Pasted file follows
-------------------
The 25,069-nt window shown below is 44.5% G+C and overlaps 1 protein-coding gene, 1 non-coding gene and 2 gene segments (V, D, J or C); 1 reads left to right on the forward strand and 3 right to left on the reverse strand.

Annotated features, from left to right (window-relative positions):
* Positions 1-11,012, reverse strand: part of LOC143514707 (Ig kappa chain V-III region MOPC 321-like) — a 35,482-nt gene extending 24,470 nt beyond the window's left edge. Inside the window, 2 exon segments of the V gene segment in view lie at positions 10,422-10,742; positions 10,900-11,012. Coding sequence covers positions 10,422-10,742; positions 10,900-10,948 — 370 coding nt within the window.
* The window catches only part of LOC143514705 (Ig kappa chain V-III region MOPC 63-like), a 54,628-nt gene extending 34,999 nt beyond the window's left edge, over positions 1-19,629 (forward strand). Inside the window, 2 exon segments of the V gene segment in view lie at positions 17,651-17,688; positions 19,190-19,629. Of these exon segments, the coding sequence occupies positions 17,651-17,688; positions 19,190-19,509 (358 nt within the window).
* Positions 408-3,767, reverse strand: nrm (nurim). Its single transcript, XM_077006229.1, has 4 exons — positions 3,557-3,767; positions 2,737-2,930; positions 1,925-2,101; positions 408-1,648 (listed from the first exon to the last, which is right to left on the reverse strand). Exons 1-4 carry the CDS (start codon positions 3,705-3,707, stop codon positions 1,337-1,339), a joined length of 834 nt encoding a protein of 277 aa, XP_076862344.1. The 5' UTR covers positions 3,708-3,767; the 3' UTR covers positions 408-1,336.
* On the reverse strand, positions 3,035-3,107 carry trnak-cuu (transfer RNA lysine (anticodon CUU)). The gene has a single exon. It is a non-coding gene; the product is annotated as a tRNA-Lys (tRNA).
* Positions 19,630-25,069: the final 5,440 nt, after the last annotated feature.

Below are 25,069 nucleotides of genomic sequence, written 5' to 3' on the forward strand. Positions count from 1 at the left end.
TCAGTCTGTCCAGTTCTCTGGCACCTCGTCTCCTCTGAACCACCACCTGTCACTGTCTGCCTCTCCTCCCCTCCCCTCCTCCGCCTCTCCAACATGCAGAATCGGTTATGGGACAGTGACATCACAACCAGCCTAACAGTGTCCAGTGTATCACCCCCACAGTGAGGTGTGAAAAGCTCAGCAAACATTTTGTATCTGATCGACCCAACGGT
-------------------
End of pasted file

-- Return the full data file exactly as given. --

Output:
The 25,069-nt window shown below is 44.5% G+C and overlaps 1 protein-coding gene, 1 non-coding gene and 2 gene segments (V, D, J or C); 1 reads left to right on the forward strand and 3 right to left on the reverse strand.

Annotated features, from left to right (window-relative positions):
* Positions 1-11,012, reverse strand: part of LOC143514707 (Ig kappa chain V-III region MOPC 321-like) — a 35,482-nt gene extending 24,470 nt beyond the window's left edge. Inside the window, 2 exon segments of the V gene segment in view lie at positions 10,422-10,742; positions 10,900-11,012. Coding sequence covers positions 10,422-10,742; positions 10,900-10,948 — 370 coding nt within the window.
* The window catches only part of LOC143514705 (Ig kappa chain V-III region MOPC 63-like), a 54,628-nt gene extending 34,999 nt beyond the window's left edge, over positions 1-19,629 (forward strand). Inside the window, 2 exon segments of the V gene segment in view lie at positions 17,651-17,688; positions 19,190-19,629. Of these exon segments, the coding sequence occupies positions 17,651-17,688; positions 19,190-19,509 (358 nt within the window).
* Positions 408-3,767, reverse strand: nrm (nurim). Its single transcript, XM_077006229.1, has 4 exons — positions 3,557-3,767; positions 2,737-2,930; positions 1,925-2,101; positions 408-1,648 (listed from the first exon to the last, which is right to left on the reverse strand). Exons 1-4 carry the CDS (start codon positions 3,705-3,707, stop codon positions 1,337-1,339), a joined length of 834 nt encoding a protein of 277 aa, XP_076862344.1. The 5' UTR covers positions 3,708-3,767; the 3' UTR covers positions 408-1,336.
* On the reverse strand, positions 3,035-3,107 carry trnak-cuu (transfer RNA lysine (anticodon CUU)). The gene has a single exon. It is a non-coding gene; the product is annotated as a tRNA-Lys (tRNA).
* Positions 19,630-25,069: the final 5,440 nt, after the last annotated feature.

Below are 25,069 nucleotides of genomic sequence, written 5' to 3' on the forward strand. Positions count from 1 at the left end.
TCAGTCTGTCCAGTTCTCTGGCACCTCGTCTCCTCTGAACCACCACCTGTCACTGTCTGCCTCTCCTCCCCTCCCCTCCTCCGCCTCTCCAACATGCAGAATCGGTTATGGGACAGTGACATCACAACCAGCCTAACAGTGTCCAGTGTATCACCCCCACAGTGAGGTGTGAAAAGCTCAGCAAACATTTTGTATCTGATCGACCCAACGGT